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A Drug That Needs Further Testing

Although the latest study on tamoxifen is promising, it is too soon to base federal policy on it.

November 04, 1998|AVRUM BLUMING | Avrum Bluming, a medical oncologist, is a clinical professor of medicine at USC and a master of the American College of Physicians

The FDA has approved the administration of tamoxifen to prevent breast cancer in women who have never had the disease but who are at high risk of developing it. The decision is based upon a single study, prematurely terminated last March.

At that time, sponsors of the study, called the Breast Cancer Prevention Trial, issued a joint statement announcing that any additional information that could be gained from continuing the study did not outweigh the benefits of making the treatment available to the participants in the placebo group and other women at high risk of developing breast cancer. In short, they felt, tamoxifen was so effective in preventing breast cancer that the researchers could not in good conscience keep this information from the study participants or the public.

Because this conclusion will significantly affect the lives of women over the country, we should all be aware of what this trial really found and what is still unresolved. I believe that the FDA's approval was premature, and I am worried about the forthcoming advertising blitz, announced by the manufacturer of tamoxifen, to persuade healthy women that this drug is safe and appropriate.

The Breast Cancer Prevention Trial began in 1992, to test whether tamoxifen, a drug shown to help prevent the recurrence of breast cancer in some patients, would also prevent it from developing in the first place.

Accordingly, 13,175 women identified as being at high risk of developing breast cancer were randomly assigned to receive tamoxifen or a placebo; they were followed for an average of four years. On Sept. 16, the findings from this research were published in a medical journal, where the work could be scrutinized for the appropriateness of its methods and for the validity of its conclusions.

Because the study was terminated early, there are relatively few cases for comparison: 175 of 6,599 (2.7%) women in the placebo group versus 89 of 6,576 (1.4%) women in the tamoxifen group developed invasive breast cancer. So we are talking here about only a 1.3% difference in occurrence. This difference has been reported, however, as a 48% decrease in risk of development. That sounds impressive, but it is a statistical gimmick to heighten the appearance of a meaningful difference; 1.4% of the women in the tamoxifen group who got cancer is indeed nearly half of the 2.7% in the control group who got it, but the small absolute number of cases (89 versus 175) makes this comparison preposterous, especially when we consider that 212 patients dropped out of the study and were lost to follow-up.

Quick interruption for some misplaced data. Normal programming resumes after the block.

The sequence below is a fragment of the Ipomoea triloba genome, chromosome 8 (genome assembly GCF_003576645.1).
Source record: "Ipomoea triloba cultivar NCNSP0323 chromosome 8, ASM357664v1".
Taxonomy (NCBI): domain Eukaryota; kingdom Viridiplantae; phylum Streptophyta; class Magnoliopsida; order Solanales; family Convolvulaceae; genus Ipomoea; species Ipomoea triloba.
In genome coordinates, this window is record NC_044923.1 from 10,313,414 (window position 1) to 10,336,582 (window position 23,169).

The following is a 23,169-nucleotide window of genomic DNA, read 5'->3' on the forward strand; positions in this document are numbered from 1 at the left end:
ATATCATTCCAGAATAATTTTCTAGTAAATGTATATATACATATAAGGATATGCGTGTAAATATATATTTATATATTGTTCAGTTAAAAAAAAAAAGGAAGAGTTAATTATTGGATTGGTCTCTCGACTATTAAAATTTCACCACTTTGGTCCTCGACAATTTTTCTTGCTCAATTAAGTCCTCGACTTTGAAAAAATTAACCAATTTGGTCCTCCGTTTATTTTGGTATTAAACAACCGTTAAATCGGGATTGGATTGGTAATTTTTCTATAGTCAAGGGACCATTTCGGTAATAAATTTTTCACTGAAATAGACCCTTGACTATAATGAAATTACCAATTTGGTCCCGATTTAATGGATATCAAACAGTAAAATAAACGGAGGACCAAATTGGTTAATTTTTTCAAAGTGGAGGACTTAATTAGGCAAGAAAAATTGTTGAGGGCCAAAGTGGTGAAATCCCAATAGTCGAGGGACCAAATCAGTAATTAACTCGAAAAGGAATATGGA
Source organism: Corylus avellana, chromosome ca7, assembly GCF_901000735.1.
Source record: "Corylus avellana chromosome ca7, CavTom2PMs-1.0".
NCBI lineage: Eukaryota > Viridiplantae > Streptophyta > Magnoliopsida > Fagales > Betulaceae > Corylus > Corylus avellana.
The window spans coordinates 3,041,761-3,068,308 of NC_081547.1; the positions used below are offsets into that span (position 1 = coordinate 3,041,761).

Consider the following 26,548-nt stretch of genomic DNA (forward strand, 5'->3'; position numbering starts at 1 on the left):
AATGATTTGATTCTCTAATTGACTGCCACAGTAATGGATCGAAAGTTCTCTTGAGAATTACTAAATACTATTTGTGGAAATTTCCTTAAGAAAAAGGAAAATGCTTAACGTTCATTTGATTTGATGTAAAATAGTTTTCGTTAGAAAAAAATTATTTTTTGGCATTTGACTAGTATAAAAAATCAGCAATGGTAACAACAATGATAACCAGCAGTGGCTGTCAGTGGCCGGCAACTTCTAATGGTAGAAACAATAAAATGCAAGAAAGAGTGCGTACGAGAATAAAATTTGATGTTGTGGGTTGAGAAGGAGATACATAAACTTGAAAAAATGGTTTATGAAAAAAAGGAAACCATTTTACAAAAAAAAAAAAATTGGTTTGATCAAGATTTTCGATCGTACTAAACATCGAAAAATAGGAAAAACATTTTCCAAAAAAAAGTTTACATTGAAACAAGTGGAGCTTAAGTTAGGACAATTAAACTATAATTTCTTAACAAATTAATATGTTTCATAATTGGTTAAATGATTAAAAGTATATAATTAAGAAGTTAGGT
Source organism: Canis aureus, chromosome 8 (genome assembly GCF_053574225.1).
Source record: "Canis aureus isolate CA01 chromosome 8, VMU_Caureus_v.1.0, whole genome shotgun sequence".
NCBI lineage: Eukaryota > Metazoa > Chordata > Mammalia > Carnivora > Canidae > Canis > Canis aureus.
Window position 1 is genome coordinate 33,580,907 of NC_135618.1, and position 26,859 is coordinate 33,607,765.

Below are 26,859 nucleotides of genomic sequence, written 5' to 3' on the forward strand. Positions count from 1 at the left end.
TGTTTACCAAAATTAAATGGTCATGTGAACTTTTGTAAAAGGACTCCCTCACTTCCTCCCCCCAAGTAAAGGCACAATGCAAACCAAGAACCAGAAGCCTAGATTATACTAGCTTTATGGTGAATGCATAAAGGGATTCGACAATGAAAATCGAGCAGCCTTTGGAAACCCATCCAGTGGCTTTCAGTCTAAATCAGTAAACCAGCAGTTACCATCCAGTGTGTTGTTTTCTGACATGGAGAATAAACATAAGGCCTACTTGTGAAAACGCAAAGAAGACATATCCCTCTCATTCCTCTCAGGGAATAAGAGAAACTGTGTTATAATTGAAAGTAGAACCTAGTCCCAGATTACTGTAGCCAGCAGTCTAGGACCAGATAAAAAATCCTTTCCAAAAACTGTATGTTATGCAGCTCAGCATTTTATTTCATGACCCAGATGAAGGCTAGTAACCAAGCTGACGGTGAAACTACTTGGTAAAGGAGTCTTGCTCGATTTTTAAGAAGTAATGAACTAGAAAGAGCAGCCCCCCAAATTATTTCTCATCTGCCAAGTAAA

Second, there is no blood test to confirm whether a woman is actually taking tamoxifen. Because the side effects of the drug--including hot flashes and vaginal irritation--cause many women to stop taking it, we cannot be certain what percentage of the women in the tamoxifen-treated group were complying with the regimen.

In a parallel study from Italy, about 26% of the participants dropped out of the study, most within the first year. In a related study from England, 42% of participating women discontinued the tablets they were taking. In the American study, 23.7% of the women were reported to have stopped taking their tamoxifen. That comes to 1,559 patients included in the analysis who cut short the period of time they took tamoxifen. Yet once assigned to take tamoxifen, study subjects were analyzed as if they had faithfully taken the drug.

Third, one of the goals of the study was to determine the effect of tamoxifen on the death rate from breast cancer. Obviously, this will never be accomplished now that the study has been cut short. Only nine deaths in the entire study population were attributed to breast cancer. We do not know the long-term effect on the rate of breast cancer deaths resulting from giving tamoxifen to apparently healthy women--and this concern is separate from the known risk of increased uterine cancer and blood clots in women who take it.

Finally, most important, this single study's findings have not been replicated and confirmed. On the contrary, they have been disputed by the English and Italian studies of many thousands of women, which found no protective effect of tamoxifen. That is why other countries have been far more cautious than the United States about endorsing tamoxifen as a breast cancer preventive.

There are other questions that should be answered. If tamoxifen really has a protective effect, how long should the medication be taken as a preventive? At what age should it be started? How does hormone replacement therapy fit into the picture?

The American study may be promising, but it is premature to accept its conclusions as the basis of valid clinical practice, let alone as the basis of national policy and guidelines.

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